Folks, it took three generations of painters to free art from the strict cannons of smooth Napoleonic neo-classiscism. A fourth and fifth generation fought and died to bring the personal and expressive brushstroke to it's full articulation, purity and ultimately abstract power. Today, painting is seeing a resurgence. Realism, Impressionism, decorative applications, expressive solutions, International appropriation and even pop-culture cartoon stylistics are all choices available to the creative artist at the beginning of our twenty-first century. They are all valid, they are all widely practiced, and even marketable. How far we have come from the days when a single finger of art drove the entire body!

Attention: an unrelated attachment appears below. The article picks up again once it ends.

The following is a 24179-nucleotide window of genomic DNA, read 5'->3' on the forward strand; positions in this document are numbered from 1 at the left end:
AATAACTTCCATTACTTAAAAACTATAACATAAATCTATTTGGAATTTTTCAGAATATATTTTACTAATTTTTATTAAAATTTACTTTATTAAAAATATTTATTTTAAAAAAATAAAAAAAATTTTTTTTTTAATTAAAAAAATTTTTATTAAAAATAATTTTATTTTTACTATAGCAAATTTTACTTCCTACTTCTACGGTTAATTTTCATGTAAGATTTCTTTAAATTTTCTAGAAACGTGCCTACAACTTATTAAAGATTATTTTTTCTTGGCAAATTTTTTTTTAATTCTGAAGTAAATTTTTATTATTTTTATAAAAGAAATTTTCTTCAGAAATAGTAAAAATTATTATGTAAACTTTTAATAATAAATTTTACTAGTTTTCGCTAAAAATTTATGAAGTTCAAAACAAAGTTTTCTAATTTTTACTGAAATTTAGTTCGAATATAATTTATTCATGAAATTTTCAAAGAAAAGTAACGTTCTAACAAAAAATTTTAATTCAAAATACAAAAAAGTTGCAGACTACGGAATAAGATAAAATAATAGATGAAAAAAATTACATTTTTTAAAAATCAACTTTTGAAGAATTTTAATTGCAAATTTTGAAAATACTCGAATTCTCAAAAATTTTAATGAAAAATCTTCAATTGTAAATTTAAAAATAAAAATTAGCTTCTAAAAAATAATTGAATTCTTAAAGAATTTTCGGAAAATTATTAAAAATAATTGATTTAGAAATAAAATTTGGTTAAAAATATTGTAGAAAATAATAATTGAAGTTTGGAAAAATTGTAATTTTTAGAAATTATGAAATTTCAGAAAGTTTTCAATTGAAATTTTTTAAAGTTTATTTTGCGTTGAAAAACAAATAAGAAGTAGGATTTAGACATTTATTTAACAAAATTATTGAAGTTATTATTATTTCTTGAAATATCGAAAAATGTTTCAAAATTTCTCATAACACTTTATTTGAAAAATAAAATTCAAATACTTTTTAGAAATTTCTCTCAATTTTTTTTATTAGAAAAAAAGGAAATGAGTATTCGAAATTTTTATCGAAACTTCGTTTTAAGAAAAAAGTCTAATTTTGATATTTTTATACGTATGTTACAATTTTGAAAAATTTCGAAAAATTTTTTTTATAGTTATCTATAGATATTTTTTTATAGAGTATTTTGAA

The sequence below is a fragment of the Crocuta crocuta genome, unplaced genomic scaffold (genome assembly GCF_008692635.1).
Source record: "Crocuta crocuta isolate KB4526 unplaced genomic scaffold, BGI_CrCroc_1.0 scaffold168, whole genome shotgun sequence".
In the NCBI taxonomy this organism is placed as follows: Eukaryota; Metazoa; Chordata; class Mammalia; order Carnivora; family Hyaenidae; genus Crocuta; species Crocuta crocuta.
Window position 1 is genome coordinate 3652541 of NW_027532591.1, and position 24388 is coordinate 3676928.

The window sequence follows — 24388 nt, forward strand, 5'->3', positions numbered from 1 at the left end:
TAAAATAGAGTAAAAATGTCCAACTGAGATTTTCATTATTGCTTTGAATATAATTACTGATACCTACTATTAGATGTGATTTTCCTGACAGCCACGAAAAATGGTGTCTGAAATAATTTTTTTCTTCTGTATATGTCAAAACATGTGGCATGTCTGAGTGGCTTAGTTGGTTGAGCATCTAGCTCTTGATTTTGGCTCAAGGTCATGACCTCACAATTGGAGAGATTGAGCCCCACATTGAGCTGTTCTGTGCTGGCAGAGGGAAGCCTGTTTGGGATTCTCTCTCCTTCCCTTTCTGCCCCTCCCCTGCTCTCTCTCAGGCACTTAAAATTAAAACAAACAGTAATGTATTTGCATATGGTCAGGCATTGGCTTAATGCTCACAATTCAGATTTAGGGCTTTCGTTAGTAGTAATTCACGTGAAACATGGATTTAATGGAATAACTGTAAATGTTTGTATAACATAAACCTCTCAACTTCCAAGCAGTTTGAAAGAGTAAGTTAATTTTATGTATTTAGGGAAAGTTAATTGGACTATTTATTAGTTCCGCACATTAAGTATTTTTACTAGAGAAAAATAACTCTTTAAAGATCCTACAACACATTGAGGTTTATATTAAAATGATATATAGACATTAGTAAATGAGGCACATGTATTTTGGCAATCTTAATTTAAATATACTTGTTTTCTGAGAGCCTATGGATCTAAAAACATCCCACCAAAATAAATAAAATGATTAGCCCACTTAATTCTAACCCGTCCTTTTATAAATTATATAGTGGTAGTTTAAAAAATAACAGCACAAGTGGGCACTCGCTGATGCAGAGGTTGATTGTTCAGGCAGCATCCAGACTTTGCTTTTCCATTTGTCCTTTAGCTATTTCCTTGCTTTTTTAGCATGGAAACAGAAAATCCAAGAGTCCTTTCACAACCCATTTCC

When The National portrait Gallery in Washinton D.C. announced last year that they would be hosting the Outwin Boochever Portrait Competition in 2006, artists of all backgrounds across America joyously submitted a portrait that reflected their relationship with their sitter. The event would be amazing. Perhaps it would be a survey of the multi-lingual artscape that our country has finally become. A return to portraiture as a revered contemporary subject could spell walls and walls of paintings dripping with expressive humanity. The task of creation and rush to submit to the event was embarked upon by well-over four thousand artists. The competition would be great, as only fifty or so paintings would be chosen by a distinguished jury for exhibition in time to coincide with the National Portrait Gallery's grand reopening on July 4th.